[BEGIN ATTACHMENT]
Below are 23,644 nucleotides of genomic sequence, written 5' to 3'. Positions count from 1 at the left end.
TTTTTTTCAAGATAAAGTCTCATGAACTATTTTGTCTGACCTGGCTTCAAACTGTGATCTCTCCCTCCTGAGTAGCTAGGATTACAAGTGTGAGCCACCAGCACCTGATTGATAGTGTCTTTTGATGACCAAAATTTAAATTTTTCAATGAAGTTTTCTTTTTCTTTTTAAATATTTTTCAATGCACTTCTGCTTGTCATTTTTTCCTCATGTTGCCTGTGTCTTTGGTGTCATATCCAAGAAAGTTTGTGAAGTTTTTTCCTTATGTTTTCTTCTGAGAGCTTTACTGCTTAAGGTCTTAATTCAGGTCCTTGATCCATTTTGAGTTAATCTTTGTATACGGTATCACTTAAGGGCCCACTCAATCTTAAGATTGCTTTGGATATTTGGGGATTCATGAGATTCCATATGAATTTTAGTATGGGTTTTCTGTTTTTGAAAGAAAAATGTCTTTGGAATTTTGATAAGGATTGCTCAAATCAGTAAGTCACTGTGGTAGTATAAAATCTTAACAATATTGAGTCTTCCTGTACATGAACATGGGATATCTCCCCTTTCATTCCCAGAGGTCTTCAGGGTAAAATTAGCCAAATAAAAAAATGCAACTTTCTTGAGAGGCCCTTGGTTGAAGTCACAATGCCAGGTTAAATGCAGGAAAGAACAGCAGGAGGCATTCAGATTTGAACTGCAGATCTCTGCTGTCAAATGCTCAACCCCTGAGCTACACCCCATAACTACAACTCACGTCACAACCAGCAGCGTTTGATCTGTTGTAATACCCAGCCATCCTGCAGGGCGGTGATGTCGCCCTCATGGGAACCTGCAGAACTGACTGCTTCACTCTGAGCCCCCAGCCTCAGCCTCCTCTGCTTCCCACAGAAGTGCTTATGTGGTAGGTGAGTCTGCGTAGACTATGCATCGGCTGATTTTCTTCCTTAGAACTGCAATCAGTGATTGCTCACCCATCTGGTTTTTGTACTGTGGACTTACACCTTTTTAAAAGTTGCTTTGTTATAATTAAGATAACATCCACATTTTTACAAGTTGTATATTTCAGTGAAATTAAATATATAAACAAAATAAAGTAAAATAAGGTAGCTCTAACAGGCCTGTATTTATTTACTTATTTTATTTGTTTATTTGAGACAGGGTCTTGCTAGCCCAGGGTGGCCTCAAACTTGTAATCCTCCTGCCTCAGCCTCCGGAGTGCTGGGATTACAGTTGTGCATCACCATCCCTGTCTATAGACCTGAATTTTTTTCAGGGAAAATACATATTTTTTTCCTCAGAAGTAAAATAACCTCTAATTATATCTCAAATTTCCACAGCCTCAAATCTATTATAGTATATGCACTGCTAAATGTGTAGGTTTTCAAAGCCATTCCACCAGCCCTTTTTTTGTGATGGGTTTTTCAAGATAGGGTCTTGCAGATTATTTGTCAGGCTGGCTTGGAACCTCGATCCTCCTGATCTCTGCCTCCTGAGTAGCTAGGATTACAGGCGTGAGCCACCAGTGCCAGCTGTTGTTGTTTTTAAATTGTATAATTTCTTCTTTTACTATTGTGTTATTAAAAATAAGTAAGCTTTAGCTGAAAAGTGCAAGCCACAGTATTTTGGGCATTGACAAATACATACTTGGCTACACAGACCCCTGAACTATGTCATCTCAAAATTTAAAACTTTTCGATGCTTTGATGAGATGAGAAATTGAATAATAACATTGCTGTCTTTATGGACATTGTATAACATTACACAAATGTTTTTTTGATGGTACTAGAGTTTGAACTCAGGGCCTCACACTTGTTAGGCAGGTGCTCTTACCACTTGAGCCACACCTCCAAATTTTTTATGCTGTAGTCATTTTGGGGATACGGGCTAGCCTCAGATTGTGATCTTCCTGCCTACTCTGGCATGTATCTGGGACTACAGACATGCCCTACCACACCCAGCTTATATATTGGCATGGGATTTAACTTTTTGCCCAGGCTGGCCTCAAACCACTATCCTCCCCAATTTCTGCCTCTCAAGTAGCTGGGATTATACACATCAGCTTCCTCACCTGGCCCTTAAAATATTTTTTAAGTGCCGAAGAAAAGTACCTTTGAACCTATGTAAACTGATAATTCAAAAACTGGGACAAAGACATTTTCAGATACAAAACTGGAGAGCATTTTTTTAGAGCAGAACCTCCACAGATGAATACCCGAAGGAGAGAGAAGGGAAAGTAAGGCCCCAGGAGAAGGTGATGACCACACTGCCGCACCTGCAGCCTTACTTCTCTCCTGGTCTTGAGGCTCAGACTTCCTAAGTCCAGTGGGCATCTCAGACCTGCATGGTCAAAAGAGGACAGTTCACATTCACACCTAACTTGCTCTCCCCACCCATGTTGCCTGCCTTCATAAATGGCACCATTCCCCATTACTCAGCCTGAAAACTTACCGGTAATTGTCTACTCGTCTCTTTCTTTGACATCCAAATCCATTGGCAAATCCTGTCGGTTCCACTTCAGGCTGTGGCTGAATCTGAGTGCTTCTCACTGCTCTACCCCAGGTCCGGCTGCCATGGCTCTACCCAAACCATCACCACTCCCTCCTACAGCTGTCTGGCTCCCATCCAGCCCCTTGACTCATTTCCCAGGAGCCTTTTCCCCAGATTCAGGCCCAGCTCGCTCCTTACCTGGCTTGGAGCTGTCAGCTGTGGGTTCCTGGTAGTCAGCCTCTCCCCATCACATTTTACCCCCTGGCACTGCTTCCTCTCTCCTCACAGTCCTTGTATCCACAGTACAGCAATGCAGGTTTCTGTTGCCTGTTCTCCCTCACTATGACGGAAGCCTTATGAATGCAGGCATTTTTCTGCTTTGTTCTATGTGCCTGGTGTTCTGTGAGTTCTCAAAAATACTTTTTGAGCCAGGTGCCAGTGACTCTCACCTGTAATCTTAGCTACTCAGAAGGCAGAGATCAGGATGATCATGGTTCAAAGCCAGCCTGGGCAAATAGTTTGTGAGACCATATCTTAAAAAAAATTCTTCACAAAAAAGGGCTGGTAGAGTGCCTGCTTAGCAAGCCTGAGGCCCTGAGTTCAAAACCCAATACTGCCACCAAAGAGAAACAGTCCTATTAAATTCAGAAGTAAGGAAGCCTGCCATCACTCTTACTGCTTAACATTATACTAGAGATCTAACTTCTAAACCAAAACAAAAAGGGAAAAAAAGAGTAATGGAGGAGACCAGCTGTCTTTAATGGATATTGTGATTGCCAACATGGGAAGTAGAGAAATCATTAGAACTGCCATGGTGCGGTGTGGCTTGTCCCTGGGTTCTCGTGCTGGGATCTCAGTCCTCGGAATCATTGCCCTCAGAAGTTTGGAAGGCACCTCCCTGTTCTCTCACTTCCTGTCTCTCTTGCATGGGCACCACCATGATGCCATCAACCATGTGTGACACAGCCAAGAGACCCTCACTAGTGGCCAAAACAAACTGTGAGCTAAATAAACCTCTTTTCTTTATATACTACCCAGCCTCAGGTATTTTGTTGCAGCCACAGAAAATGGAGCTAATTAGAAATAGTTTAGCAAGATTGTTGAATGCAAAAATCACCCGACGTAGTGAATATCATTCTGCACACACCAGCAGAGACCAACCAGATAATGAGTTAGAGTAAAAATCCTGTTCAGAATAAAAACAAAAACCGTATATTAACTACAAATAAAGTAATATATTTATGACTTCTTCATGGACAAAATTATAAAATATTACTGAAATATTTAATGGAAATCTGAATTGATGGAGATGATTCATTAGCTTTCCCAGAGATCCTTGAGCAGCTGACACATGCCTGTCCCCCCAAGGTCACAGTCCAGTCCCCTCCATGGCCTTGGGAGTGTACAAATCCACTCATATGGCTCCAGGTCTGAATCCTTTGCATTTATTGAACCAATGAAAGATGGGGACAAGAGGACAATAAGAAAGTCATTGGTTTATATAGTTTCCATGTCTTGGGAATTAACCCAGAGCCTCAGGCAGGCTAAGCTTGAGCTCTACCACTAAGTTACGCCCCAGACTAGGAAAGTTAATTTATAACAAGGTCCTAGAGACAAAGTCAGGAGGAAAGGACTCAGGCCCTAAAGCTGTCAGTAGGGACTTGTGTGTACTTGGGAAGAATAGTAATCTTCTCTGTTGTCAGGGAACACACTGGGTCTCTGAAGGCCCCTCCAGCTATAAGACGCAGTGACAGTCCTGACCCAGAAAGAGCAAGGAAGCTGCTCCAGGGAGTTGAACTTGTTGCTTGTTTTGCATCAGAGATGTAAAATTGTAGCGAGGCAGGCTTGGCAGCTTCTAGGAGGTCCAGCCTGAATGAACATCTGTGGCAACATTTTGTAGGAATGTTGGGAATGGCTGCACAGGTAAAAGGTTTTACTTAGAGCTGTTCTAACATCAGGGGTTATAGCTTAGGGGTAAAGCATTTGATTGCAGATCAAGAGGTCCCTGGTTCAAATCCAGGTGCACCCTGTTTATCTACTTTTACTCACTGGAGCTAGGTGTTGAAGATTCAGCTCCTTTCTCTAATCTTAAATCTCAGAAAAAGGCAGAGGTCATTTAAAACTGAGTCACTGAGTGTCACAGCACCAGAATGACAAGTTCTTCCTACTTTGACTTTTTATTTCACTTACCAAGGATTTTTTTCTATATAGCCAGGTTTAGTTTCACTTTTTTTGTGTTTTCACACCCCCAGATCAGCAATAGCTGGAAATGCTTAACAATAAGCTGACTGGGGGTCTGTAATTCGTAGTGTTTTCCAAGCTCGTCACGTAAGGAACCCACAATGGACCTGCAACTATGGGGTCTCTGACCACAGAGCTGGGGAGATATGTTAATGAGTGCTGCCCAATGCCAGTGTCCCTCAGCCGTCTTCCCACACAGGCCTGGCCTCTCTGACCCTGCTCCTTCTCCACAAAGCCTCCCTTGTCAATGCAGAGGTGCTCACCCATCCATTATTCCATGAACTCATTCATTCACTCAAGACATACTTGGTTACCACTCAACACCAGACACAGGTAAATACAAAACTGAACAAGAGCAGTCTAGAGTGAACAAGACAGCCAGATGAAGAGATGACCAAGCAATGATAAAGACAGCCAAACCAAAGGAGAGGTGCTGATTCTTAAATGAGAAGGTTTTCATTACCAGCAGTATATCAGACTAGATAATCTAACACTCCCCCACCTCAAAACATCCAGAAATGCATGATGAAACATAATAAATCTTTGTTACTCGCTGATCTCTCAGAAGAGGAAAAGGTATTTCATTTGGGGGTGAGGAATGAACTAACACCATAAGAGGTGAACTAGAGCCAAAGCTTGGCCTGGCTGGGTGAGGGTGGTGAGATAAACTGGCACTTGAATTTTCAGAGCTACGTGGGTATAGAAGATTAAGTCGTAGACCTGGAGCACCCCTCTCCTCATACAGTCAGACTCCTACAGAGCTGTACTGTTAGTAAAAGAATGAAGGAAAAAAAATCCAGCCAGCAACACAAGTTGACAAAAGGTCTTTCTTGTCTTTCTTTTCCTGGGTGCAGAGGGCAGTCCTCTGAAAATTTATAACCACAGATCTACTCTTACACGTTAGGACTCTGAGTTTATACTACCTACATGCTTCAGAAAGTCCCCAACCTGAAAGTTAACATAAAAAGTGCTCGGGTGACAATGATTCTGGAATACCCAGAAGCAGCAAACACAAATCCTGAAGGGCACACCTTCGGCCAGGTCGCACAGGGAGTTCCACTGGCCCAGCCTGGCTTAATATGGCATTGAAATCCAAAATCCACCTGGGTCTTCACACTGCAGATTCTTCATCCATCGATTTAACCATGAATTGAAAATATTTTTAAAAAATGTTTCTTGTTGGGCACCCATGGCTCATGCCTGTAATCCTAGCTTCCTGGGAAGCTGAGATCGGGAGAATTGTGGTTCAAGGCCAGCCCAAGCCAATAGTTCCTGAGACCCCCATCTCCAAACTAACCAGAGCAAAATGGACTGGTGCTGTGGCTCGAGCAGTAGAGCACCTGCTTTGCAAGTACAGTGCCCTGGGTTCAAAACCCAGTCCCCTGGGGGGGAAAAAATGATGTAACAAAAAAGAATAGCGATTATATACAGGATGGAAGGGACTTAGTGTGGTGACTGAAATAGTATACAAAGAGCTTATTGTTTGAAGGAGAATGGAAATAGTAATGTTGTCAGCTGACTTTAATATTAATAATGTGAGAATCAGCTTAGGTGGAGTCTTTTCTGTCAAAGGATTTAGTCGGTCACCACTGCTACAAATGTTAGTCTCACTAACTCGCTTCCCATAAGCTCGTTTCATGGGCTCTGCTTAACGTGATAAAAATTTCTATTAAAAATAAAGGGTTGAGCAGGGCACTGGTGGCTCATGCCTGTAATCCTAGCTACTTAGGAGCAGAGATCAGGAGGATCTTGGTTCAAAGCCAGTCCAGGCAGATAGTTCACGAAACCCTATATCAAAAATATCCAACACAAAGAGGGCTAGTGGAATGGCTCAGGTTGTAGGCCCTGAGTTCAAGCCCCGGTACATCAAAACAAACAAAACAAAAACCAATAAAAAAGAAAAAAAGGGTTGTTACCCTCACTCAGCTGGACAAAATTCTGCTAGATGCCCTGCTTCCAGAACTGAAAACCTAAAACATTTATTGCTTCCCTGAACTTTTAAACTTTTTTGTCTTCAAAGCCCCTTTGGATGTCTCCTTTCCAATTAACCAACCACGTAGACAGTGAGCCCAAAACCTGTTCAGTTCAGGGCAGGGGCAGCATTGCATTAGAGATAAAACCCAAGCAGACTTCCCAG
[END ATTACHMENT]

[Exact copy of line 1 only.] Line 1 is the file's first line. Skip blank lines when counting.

Below are 23,644 nucleotides of genomic sequence, written 5' to 3'. Positions count from 1 at the left end.